Herman Cain. Photo: Cheriss May/NurPhoto via Getty Images

Herman Cain told Fox News' "Hannity" Tuesday sexual harassment allegations leveled against him formed no part of his decision to withdraw from the Federal Reserve's board consideration after President Trump's nomination.

"Those accusations had nothing to do with my decision. My decision was driven by ... collecting all the information, and also finding out from administration staffers the things that I could and could not do. When I started to look at the list of things that I could not do, that is like taking a stallion, keeping him in the stable, and not let him run."

Details: Cain told Fox News host Sean Hannity if he had become federal reserve governor, he couldn't do the things he enjoys.

"I would have been limited in terms of what I could talk about and tell people the truth. Whereas, in this environment, I am unlimited in being able to say what I want, when I want, to whomever if I want ..."

The backdrop: Cain's potential nomination to the Fed already faced pushback from Republican senators due to sexual assault allegations, which he has previously denied.

Go deeper

Official says White House political appointees "commandeered" Bolton book review

John Bolton's book "The Room Where it Happened." Photo: Chris Delmas/AFP via Getty Images

A former career official at the National Security Council claims her pre-publication review of former national security adviser John Bolton's explosive book on President Trump was "commandeered by political appointees for a seemingly political purpose," according to a letter from her lawyers filed in court on Tuesday.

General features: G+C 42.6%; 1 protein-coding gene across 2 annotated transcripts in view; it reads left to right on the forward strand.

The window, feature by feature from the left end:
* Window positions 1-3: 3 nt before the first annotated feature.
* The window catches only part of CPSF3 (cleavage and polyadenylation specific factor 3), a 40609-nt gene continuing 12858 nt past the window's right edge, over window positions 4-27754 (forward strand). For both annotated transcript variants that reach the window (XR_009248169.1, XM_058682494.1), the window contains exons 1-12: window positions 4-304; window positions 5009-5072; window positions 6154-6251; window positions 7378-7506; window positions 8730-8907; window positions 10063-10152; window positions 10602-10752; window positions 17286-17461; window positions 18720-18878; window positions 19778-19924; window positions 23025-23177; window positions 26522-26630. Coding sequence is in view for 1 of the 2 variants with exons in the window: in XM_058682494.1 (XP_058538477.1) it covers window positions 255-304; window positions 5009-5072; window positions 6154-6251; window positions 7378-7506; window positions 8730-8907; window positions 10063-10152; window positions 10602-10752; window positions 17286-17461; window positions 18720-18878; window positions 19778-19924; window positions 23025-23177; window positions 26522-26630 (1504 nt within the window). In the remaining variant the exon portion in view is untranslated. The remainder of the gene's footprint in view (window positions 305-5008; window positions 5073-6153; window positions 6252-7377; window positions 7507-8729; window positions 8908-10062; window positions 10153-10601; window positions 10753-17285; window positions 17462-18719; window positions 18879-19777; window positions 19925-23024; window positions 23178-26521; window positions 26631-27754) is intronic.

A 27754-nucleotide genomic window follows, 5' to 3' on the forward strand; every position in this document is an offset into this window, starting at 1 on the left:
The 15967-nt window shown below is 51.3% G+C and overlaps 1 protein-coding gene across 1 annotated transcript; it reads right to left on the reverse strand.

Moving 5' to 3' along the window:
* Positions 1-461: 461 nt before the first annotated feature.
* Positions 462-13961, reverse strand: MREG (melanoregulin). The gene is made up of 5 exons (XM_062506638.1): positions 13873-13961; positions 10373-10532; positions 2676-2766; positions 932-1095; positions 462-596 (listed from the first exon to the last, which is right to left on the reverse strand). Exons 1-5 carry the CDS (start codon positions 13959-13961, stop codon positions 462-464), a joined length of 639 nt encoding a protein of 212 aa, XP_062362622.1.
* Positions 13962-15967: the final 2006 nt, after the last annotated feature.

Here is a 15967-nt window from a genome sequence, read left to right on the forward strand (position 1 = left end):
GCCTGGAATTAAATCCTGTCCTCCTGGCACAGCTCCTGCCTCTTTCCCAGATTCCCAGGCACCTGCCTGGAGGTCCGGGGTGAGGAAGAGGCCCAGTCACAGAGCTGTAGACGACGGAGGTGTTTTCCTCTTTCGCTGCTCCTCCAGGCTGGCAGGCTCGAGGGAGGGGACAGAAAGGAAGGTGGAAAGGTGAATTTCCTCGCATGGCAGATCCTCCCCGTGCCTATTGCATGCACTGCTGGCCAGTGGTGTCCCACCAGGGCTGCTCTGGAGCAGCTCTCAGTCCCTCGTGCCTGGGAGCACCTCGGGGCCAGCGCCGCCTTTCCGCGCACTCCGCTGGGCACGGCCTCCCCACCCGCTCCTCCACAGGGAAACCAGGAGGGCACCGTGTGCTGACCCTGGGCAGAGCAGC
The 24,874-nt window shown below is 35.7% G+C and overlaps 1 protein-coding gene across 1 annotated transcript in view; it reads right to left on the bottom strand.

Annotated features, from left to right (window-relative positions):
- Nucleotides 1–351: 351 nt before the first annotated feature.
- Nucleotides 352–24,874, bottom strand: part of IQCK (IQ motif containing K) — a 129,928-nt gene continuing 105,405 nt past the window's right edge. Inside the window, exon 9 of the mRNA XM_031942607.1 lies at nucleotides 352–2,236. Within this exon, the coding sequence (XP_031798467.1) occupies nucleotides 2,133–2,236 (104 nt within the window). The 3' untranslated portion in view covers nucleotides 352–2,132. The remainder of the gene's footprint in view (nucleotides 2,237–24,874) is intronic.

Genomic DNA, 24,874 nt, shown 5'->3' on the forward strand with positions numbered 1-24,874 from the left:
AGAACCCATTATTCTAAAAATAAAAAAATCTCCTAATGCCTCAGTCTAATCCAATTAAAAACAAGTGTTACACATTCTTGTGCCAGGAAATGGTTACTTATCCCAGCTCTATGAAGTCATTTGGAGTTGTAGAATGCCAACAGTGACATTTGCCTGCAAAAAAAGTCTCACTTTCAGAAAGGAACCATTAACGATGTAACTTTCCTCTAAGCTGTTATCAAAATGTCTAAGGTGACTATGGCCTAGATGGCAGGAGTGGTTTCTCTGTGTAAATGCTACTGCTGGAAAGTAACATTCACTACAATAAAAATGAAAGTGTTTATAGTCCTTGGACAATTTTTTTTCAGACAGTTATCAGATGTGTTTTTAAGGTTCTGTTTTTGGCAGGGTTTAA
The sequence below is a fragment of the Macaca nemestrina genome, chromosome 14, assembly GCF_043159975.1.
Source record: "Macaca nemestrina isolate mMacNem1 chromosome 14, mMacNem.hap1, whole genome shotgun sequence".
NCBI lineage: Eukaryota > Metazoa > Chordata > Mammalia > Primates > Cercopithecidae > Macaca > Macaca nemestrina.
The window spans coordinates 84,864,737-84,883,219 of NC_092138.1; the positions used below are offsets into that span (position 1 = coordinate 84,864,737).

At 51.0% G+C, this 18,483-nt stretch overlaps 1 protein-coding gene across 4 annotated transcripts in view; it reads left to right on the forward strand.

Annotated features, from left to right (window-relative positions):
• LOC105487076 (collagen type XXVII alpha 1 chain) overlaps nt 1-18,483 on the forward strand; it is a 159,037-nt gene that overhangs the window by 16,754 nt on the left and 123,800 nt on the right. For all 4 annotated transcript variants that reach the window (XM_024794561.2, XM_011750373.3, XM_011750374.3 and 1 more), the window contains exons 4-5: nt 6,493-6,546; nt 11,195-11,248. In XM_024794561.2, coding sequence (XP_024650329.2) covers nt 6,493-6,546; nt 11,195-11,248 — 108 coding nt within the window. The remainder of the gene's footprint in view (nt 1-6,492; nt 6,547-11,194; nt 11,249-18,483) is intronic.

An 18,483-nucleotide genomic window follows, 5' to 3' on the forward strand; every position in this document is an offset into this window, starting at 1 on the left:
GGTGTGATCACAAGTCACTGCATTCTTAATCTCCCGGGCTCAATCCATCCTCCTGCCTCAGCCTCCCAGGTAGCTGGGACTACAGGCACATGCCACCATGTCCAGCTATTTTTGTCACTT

Why it matters: The White House fought against the publication of Bolton's book for most of the year on the grounds that it contained harmful and "significant amounts of classified information."

House Democrats unveil sweeping reforms package to curtail presidential abuses

House Speaker Nancy Pelosi. Photo by Stefani Reynolds/Getty Images

House Democrats on Wednesday unveiled sweeping legislation aimed at preventing presidential abuse and corruption, strengthening transparency and accountability, and protecting elections from foreign interference.

Why it matters: While the bill has practically no chance of becoming law while Trump is in office and Republicans hold the Senate, it's a pre-election message from Democrats on how they plan to govern should Trump lose in November. It also gives Democratic members an anti-corruption platform to run on in the weeks before the election.

TikTok's content-moderation time bomb

Illustration: Aïda Amer/Axios

When the dust finally clears from the fight over TikTok, whoever winds up running the burgeoning short-video-sharing service is likely to face a world of trouble trying to manage speech on it.

Why it matters: Facebook’s story already shows us how much can go wrong when online platforms beloved by passionate young users turn into public squares.

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